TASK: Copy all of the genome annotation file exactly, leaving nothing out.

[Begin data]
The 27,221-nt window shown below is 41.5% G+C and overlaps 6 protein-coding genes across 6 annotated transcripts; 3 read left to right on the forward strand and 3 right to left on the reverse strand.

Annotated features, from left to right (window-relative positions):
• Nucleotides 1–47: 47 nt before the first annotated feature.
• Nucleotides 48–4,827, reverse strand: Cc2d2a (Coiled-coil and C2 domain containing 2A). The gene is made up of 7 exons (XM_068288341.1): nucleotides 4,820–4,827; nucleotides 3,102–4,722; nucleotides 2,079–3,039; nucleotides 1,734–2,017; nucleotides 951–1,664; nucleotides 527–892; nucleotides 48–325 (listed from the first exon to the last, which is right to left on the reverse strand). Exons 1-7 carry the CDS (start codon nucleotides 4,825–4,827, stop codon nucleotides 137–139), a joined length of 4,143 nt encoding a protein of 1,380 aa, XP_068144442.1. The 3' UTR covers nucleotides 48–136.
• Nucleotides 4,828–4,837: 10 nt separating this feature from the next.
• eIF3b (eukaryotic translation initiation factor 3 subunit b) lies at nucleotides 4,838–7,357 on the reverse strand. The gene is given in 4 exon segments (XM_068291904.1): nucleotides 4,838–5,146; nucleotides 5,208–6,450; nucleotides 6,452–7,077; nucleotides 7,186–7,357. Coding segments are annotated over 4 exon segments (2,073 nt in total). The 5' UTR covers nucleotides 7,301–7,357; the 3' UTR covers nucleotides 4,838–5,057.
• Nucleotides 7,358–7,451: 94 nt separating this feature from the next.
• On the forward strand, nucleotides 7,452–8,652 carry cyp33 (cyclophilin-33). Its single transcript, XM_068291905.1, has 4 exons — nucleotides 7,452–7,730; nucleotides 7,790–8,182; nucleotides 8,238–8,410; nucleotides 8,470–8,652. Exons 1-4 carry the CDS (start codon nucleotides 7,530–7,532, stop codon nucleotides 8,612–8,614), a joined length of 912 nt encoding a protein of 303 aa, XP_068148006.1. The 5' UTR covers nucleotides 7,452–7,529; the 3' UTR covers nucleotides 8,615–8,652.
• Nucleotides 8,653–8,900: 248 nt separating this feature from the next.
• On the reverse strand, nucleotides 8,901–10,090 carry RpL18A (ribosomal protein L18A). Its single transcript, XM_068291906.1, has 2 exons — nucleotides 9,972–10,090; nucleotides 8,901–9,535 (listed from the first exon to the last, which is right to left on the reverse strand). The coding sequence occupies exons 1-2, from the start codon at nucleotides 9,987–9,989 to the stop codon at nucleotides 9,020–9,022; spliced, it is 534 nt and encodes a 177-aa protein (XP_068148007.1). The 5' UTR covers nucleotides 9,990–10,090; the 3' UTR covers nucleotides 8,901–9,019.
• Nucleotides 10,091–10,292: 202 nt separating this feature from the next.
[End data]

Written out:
The 27,221-nt window shown below is 41.5% G+C and overlaps 6 protein-coding genes across 6 annotated transcripts; 3 read left to right on the forward strand and 3 right to left on the reverse strand.

Annotated features, from left to right (window-relative positions):
• Nucleotides 1–47: 47 nt before the first annotated feature.
• Nucleotides 48–4,827, reverse strand: Cc2d2a (Coiled-coil and C2 domain containing 2A). The gene is made up of 7 exons (XM_068288341.1): nucleotides 4,820–4,827; nucleotides 3,102–4,722; nucleotides 2,079–3,039; nucleotides 1,734–2,017; nucleotides 951–1,664; nucleotides 527–892; nucleotides 48–325 (listed from the first exon to the last, which is right to left on the reverse strand). Exons 1-7 carry the CDS (start codon nucleotides 4,825–4,827, stop codon nucleotides 137–139), a joined length of 4,143 nt encoding a protein of 1,380 aa, XP_068144442.1. The 3' UTR covers nucleotides 48–136.
• Nucleotides 4,828–4,837: 10 nt separating this feature from the next.
• eIF3b (eukaryotic translation initiation factor 3 subunit b) lies at nucleotides 4,838–7,357 on the reverse strand. The gene is given in 4 exon segments (XM_068291904.1): nucleotides 4,838–5,146; nucleotides 5,208–6,450; nucleotides 6,452–7,077; nucleotides 7,186–7,357. Coding segments are annotated over 4 exon segments (2,073 nt in total). The 5' UTR covers nucleotides 7,301–7,357; the 3' UTR covers nucleotides 4,838–5,057.
• Nucleotides 7,358–7,451: 94 nt separating this feature from the next.
• On the forward strand, nucleotides 7,452–8,652 carry cyp33 (cyclophilin-33). Its single transcript, XM_068291905.1, has 4 exons — nucleotides 7,452–7,730; nucleotides 7,790–8,182; nucleotides 8,238–8,410; nucleotides 8,470–8,652. Exons 1-4 carry the CDS (start codon nucleotides 7,530–7,532, stop codon nucleotides 8,612–8,614), a joined length of 912 nt encoding a protein of 303 aa, XP_068148006.1. The 5' UTR covers nucleotides 7,452–7,529; the 3' UTR covers nucleotides 8,615–8,652.
• Nucleotides 8,653–8,900: 248 nt separating this feature from the next.
• On the reverse strand, nucleotides 8,901–10,090 carry RpL18A (ribosomal protein L18A). Its single transcript, XM_068291906.1, has 2 exons — nucleotides 9,972–10,090; nucleotides 8,901–9,535 (listed from the first exon to the last, which is right to left on the reverse strand). The coding sequence occupies exons 1-2, from the start codon at nucleotides 9,987–9,989 to the stop codon at nucleotides 9,020–9,022; spliced, it is 534 nt and encodes a 177-aa protein (XP_068148007.1). The 5' UTR covers nucleotides 9,990–10,090; the 3' UTR covers nucleotides 8,901–9,019.
• Nucleotides 10,091–10,292: 202 nt separating this feature from the next.